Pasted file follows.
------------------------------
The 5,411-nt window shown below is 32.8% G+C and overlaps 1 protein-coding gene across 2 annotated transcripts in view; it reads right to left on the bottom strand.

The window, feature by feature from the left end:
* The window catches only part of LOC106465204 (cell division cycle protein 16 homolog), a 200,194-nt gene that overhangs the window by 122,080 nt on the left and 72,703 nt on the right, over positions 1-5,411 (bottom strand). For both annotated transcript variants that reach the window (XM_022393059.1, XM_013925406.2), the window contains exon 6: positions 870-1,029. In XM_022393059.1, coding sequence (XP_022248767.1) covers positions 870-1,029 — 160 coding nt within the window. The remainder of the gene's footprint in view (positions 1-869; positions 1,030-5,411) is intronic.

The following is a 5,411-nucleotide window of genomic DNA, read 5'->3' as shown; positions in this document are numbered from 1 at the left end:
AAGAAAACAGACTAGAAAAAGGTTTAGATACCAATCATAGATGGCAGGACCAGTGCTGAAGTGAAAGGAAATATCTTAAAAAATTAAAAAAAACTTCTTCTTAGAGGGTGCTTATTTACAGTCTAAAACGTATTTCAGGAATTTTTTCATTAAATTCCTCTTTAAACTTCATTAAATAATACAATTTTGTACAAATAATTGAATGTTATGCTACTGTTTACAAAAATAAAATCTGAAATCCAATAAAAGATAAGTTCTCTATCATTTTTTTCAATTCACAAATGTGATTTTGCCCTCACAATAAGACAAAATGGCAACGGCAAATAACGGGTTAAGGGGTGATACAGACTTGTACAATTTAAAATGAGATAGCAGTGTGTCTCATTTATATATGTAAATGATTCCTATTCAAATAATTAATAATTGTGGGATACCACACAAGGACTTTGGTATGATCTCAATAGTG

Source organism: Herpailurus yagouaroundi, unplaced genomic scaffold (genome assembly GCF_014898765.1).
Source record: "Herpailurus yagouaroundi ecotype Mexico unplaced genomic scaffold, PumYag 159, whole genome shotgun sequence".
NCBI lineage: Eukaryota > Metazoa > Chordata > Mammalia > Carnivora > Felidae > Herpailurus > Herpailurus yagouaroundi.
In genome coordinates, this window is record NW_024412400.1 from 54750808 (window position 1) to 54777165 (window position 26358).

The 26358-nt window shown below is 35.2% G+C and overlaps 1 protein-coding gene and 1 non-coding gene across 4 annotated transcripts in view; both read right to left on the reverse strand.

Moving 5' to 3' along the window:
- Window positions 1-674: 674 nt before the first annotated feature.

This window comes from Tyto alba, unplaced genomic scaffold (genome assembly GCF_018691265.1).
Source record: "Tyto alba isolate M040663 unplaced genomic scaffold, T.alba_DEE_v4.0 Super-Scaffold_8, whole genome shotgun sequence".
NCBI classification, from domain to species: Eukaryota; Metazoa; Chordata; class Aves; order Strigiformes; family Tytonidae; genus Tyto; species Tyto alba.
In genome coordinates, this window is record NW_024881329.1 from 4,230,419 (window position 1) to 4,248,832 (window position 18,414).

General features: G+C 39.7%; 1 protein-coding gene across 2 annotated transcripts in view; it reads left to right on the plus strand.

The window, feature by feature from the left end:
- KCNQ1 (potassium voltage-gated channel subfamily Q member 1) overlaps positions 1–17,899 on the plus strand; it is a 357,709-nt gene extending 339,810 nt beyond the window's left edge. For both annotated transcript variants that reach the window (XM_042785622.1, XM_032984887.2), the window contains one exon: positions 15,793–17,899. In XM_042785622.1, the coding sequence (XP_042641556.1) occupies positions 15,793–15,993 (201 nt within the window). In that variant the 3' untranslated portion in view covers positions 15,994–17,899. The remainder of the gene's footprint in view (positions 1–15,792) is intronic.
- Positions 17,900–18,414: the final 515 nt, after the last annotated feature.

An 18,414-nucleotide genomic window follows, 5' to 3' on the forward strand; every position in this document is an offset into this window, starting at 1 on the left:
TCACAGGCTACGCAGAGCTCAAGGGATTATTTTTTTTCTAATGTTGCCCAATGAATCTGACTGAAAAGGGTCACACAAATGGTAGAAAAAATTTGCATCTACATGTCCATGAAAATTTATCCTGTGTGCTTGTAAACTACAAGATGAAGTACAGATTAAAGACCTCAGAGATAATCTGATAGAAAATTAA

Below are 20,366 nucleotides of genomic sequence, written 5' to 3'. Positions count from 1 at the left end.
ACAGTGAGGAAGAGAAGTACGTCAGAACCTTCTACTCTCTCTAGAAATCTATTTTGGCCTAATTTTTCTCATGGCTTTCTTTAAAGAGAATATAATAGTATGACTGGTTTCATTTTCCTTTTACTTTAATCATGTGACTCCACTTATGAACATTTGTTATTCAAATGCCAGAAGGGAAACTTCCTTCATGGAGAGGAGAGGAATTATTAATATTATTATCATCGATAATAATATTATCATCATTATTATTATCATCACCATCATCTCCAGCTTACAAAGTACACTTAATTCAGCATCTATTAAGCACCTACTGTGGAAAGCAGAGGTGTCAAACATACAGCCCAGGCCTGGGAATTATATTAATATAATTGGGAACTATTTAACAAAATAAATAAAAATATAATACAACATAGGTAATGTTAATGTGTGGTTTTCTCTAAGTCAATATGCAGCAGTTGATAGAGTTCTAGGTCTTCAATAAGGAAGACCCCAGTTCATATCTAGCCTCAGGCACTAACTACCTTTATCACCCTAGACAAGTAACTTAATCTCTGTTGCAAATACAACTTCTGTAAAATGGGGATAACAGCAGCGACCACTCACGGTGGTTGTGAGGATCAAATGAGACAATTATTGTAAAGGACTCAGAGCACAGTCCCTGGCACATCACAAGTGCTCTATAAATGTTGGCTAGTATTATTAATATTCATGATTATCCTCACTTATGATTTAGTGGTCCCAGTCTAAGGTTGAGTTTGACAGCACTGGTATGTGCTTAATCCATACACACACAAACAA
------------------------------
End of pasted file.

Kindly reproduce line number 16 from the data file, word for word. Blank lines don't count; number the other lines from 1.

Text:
In genome coordinates, this window is record NW_024881329.1 from 4,230,419 (window position 1) to 4,248,832 (window position 18,414).